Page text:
As we approach the end of this academic cycle, we are honoured to celebrate David Grant-Poitras and Brady Reid this year’s recipient of the 2021 Scientific and Philanthropic Engagement Award for Engagement! This award is given to students who showed incredible commitment and dedication to the Philab project by being involved in various research activities, publishing articles, and to their implication as coordinators.
We would also like to formally congratulate to Mandy Wu Fei on being a recipient of the 2021 Scientific and Philanthropic Engagement Award for Innovation! Her commitment and dedication to the PhiLab project have also been noticed through her numerous publications and her implication as hub coordinator. PhiLab is what it is today in part due to the action of those we celebrate today.
This award is in honor of Diane Alalouf-Hall’s performance and engagement during her university career, her research as well as her involvement and dedication to the implementation and development of the Canadian Philanthropy Partnership Research Network (PhiLab). As this year comes to an end, we can only hope that more students will show the same level of enthusiasm and motivation in advancing research in the philanthropic sector as you have throughout your time with us.
Winners of the Engagement Prize
In his thesis, David focuses on the role of Quebec grantmaking foundations in the implementation of a socio-ecological transition of the economy. His research explores the potential of three fields of action in which a growing number of foundations are engaging to support more socially and environmentally sustainable and desirable forms of development: (1) supporting the emergence and dissemination of the commons, prioritizing more sustainable and democratic management of the resources on which communities depend; (2) using their endowments in ways that encourage the growth of socially responsible finance; and (3) influencing governments to develop public policies that address climate disruption while protecting communities from the social risks associated with ecological disruption. As an engaged researcher, David’s work is rooted in a partnership approach to co-construct knowledge that will be useful to philanthropic actors seeking to scale up their efforts in these new niches.
Nearing the end of my master’s degree, I was exploring decision-making and governance in rural Mi’kmaw communities in western Newfoundland, considering avenues and barriers toward sustainable development. As PhiLab Atlantic Hub got on its feet, I recognized the emergent potential of place-based philanthropy and growing body of research within resilient, sustainable rural communities. Typically partnership-based, my research interests decidedly align with partner (community or organization) priorities and this leads to more meaningful research and engagement that is mutually beneficial for all partners. Notably, I worked with the Community Foundation of Nova Scotia to consider equitable ways to disperse funds across Atlantic Canada from a National community-focused COVID-19 relief fund. This work was mainly statistical but laid some foundation for additional inquiry in the future to draw out nuances of need in communities across various jurisdictions in Atlantic Canada.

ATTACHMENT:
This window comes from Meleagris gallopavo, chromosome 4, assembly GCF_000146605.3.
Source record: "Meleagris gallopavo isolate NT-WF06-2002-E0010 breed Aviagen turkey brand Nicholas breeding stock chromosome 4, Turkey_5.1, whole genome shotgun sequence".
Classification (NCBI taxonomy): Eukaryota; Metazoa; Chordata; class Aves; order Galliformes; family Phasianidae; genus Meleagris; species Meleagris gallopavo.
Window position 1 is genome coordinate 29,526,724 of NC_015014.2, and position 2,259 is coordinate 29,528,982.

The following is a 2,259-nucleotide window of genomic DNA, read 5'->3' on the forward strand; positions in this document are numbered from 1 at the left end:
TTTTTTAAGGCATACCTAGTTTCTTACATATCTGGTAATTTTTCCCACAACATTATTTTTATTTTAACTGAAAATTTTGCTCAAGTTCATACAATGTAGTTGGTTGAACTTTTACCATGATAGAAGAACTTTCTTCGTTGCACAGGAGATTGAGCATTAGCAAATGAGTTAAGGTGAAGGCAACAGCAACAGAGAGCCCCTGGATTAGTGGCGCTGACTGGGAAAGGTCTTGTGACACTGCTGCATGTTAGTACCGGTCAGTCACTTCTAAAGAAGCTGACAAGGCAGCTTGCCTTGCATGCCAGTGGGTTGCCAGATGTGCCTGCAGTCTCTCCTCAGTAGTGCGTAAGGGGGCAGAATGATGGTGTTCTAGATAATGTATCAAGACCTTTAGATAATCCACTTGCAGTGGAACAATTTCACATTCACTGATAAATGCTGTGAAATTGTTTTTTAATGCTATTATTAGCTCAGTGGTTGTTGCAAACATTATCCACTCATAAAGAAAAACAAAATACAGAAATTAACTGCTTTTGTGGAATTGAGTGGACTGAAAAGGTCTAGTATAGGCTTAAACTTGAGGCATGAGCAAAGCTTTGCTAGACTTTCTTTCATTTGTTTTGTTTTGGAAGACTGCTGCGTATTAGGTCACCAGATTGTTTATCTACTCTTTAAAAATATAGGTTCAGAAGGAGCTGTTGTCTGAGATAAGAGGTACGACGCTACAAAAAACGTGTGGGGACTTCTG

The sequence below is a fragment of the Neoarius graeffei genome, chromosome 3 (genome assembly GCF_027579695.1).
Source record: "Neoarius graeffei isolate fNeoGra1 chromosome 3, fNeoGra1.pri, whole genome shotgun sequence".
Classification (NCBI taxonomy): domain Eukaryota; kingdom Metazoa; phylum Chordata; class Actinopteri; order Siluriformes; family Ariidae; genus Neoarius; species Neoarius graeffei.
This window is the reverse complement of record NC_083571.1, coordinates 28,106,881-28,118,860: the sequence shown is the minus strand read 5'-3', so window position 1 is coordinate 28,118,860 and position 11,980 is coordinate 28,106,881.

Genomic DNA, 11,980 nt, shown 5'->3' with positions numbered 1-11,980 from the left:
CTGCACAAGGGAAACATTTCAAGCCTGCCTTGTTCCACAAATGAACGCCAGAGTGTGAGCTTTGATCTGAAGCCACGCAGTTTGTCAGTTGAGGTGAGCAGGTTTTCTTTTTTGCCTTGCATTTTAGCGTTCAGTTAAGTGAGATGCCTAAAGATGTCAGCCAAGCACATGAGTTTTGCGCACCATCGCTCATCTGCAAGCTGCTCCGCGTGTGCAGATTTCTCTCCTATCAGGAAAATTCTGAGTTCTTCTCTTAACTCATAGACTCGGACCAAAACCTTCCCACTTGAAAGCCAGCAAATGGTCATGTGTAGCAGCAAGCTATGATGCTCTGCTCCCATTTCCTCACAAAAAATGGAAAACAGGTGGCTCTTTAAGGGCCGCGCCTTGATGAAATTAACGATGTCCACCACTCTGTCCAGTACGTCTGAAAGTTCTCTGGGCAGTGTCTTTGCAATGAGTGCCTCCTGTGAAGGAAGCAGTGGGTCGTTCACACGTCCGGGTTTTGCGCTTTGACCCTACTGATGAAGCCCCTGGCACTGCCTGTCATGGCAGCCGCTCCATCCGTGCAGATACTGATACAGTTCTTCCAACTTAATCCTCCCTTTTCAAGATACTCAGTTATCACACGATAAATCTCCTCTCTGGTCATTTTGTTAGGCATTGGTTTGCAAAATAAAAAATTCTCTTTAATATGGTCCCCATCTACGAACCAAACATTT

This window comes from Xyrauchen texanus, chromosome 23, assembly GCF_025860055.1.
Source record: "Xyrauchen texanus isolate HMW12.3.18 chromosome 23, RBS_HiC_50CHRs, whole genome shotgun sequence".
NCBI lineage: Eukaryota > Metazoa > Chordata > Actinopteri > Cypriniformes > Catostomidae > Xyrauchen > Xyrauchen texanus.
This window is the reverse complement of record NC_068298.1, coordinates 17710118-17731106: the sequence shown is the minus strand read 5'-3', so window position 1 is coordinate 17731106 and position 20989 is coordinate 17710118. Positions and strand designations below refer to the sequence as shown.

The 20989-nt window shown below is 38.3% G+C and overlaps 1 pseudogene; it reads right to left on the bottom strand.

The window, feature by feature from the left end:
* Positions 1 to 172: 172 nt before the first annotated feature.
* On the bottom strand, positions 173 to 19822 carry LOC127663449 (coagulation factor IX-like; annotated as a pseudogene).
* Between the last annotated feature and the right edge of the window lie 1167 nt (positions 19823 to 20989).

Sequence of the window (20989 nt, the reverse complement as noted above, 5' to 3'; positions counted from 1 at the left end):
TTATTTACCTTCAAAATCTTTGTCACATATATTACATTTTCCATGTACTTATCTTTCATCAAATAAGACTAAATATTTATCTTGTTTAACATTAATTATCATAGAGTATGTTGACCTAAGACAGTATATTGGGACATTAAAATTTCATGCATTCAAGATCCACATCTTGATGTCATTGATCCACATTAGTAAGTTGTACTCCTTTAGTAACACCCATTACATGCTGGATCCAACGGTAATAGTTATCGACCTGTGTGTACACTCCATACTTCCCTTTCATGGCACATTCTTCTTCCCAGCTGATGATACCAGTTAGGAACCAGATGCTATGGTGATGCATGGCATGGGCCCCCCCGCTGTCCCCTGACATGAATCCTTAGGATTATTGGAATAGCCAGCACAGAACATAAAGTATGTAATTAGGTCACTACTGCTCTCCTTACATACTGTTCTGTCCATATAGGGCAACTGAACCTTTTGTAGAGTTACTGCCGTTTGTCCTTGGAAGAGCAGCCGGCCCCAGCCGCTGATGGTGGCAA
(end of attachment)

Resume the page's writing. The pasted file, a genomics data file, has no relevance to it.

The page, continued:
Winner of the Innovation Prize
Research has shown that asylum seekers, compared to other immigrants, are at heightened risk of psychological distress because of their precarious legal status, financial and housing insecurity, and social isolation and discrimination. The experiences of asylum-seeking mothers are especially unique given that they have to navigate changing gender, parenting and often professional identities during resettlement. This mixed-methods study thus aims to understand the lived experiences of asylum-seeking mothers in Québec through their participation in a community-based psychosocial support program aimed to enhance their well-being. Specifically, this study will focus on understanding how asylum-seeking mothers re-establish their own agency during the resettlement process; and how attending a community-based support program shapes their self-efficacy, adaptive stress, and subjective well-being. This study will use questionnaires to measure 1) the correlation between agency and subjective well-being; 2) how participation in the program may correlate with increased self-efficacy and enhanced well-being, and finally, 3) how asylum seekers’ capacities to adapt to stressors in the domains of identity and existential meaning correspond with their level of agency and wellbeing. Interviews will be conducted to examine asylum-seeking mothers’ perceptions of their own agency and wellbeing during resettlement and how these perceptions may change after participation in the program. By exploring how community-based programs may promote asylum seekers’ mental health through the lens of self-efficacy and adaptive coping, this study will offer insight to the capacity of asylum-seeking mothers as agentic beings and will provide evidence to inform policies and development of interventions to improve well-being of this vulnerabalized population.